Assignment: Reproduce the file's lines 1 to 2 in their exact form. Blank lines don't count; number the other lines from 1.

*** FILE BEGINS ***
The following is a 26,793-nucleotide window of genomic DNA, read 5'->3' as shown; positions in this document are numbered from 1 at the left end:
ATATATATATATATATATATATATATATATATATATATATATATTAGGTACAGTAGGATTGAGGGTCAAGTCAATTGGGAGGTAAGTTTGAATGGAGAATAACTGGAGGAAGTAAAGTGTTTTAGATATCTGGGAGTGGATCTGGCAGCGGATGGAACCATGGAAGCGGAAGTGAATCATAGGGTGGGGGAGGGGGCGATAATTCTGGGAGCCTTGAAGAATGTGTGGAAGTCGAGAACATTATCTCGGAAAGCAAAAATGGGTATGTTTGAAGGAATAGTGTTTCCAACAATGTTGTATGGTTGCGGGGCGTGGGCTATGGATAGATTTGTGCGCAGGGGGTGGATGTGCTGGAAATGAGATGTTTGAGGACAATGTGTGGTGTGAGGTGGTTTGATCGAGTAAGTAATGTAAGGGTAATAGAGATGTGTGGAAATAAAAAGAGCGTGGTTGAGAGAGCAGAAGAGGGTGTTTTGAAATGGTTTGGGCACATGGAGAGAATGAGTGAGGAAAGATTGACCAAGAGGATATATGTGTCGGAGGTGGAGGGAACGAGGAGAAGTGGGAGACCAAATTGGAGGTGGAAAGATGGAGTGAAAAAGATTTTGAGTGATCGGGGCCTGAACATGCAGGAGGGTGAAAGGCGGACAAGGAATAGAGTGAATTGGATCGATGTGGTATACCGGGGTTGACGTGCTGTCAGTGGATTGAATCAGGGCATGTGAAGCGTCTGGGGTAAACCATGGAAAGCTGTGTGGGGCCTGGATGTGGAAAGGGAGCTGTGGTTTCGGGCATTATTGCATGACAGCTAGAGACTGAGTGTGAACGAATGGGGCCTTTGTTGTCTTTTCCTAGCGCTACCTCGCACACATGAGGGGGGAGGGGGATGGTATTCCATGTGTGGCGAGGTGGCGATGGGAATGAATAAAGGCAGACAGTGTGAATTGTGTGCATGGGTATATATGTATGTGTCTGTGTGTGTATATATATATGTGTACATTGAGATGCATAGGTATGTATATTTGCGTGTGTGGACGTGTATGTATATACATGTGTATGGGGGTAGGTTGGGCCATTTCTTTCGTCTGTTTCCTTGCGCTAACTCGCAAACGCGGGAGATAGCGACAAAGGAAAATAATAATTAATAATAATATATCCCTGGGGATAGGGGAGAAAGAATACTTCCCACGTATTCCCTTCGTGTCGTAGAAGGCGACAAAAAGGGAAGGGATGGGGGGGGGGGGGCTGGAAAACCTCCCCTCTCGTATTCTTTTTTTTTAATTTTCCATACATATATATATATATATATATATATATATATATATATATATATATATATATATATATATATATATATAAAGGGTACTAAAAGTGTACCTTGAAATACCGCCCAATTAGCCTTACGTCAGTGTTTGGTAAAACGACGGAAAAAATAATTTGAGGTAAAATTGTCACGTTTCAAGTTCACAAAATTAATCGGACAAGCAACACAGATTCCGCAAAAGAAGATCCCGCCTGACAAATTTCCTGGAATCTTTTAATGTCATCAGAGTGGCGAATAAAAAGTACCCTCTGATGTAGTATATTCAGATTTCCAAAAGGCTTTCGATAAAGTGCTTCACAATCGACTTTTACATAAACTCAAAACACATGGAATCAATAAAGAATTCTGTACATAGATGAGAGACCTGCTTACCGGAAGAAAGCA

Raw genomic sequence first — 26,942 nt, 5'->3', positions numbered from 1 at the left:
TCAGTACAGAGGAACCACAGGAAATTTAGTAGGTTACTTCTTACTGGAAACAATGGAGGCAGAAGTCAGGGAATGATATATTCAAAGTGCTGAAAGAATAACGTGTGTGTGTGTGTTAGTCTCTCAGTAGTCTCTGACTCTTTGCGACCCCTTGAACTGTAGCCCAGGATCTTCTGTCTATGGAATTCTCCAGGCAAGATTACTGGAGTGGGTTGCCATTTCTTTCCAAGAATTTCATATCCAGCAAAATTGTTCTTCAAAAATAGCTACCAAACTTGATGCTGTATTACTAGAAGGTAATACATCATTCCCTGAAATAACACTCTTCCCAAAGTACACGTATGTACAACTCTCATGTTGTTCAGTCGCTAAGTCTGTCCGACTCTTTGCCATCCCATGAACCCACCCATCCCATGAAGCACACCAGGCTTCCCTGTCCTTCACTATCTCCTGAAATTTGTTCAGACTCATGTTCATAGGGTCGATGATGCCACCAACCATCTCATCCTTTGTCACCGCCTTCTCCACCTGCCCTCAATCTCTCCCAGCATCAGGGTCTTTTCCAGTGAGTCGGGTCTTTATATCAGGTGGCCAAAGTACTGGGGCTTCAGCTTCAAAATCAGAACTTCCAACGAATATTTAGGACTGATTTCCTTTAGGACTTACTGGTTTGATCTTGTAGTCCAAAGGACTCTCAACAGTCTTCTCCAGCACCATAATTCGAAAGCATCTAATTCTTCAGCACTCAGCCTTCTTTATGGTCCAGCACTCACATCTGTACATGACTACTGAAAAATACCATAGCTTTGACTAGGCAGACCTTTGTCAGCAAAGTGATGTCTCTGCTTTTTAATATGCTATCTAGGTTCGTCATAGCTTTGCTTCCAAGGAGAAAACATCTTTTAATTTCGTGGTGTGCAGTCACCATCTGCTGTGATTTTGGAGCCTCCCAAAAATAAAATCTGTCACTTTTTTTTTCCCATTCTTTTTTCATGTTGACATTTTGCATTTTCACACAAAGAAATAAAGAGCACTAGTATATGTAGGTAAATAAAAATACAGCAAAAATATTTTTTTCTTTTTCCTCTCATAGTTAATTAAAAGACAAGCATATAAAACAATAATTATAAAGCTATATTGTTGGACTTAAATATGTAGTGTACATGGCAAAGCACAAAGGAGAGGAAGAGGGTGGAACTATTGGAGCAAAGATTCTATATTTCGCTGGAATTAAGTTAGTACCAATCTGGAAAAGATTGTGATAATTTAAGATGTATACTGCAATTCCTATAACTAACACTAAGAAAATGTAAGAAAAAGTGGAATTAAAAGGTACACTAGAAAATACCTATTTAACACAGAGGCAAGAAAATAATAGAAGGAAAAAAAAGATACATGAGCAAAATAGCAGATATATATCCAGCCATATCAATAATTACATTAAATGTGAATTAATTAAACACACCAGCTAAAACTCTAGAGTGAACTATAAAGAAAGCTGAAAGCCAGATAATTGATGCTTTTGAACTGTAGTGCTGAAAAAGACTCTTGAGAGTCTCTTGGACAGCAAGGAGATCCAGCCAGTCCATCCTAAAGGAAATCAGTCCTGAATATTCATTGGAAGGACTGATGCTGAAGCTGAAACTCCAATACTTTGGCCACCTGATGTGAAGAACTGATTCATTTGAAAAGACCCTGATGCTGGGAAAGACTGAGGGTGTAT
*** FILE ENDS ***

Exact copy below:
The following is a 26,793-nucleotide window of genomic DNA, read 5'->3' as shown; positions in this document are numbered from 1 at the left end:
ATATATATATATATATATATATATATATATATATATATATATATTAGGTACAGTAGGATTGAGGGTCAAGTCAATTGGGAGGTAAGTTTGAATGGAGAATAACTGGAGGAAGTAAAGTGTTTTAGATATCTGGGAGTGGATCTGGCAGCGGATGGAACCATGGAAGCGGAAGTGAATCATAGGGTGGGGGAGGGGGCGATAATTCTGGGAGCCTTGAAGAATGTGTGGAAGTCGAGAACATTATCTCGGAAAGCAAAAATGGGTATGTTTGAAGGAATAGTGTTTCCAACAATGTTGTATGGTTGCGGGGCGTGGGCTATGGATAGATTTGTGCGCAGGGGGTGGATGTGCTGGAAATGAGATGTTTGAGGACAATGTGTGGTGTGAGGTGGTTTGATCGAGTAAGTAATGTAAGGGTAATAGAGATGTGTGGAAATAAAAAGAGCGTGGTTGAGAGAGCAGAAGAGGGTGTTTTGAAATGGTTTGGGCACATGGAGAGAATGAGTGAGGAAAGATTGACCAAGAGGATATATGTGTCGGAGGTGGAGGGAACGAGGAGAAGTGGGAGACCAAATTGGAGGTGGAAAGATGGAGTGAAAAAGATTTTGAGTGATCGGGGCCTGAACATGCAGGAGGGTGAAAGGCGGACAAGGAATAGAGTGAATTGGATCGATGTGGTATACCGGGGTTGACGTGCTGTCAGTGGATTGAATCAGGGCATGTGAAGCGTCTGGGGTAAACCATGGAAAGCTGTGTGGGGCCTGGATGTGGAAAGGGAGCTGTGGTTTCGGGCATTATTGCATGACAGCTAGAGACTGAGTGTGAACGAATGGGGCCTTTGTTGTCTTTTCCTAGCGCTACCTCGCACACATGAGGGGGGAGGGGGATGGTATTCCATGTGTGGCGAGGTGGCGATGGGAATGAATAAAGGCAGACAGTGTGAATTGTGTGCATGGGTATATATGTATGTGTCTGTGTGTGTATATATATATGTGTACATTGAGATGCATAGGTATGTATATTTGCGTGTGTGGACGTGTATGTATATACATGTGTATGGGGGTAGGTTGGGCCATTTCTTTCGTCTGTTTCCTTGCGCTAACTCGCAAACGCGGGAGATAGCGACAAAGGAAAATAATAATTAATAATAATATATCCCTGGGGATAGGGGAGAAAGAATACTTCCCACGTATTCCCTTCGTGTCGTAGAAGGCGACAAAAAGGGAAGGGATGGGGGGGGGGGGGCTGGAAAACCTCCCCTCTCGTATTCTTTTTTTTTAATTTTCCATACATATATATATATATATATATATATATATATATATATATATATATATATATATATATATATATATATAAAGGGTACTAAAAGTGTACCTTGAAATACCGCCCAATTAGCCTTACGTCAGTGTTTGGTAAAACGACGGAAAAAATAATTTGAGGTAAAATTGTCACGTTTCAAGTTCACAAAATTAATCGGACAAGCAACACAGATTCCGCAAAAGAAGATCCCGCCTGACAAATTTCCTGGAATCTTTTAATGTCATCAGAGTGGCGAATAAAAAGTACCCTCTGATGTAGTATATTCAGATTTCCAAAAGGCTTTCGATAAAGTGCTTCACAATCGACTTTTACATAAACTCAAAACACATGGAATCAATAAAGAATTCTGTACATAGATGAGAGACCTGCTTACCGGAAGAAAGCA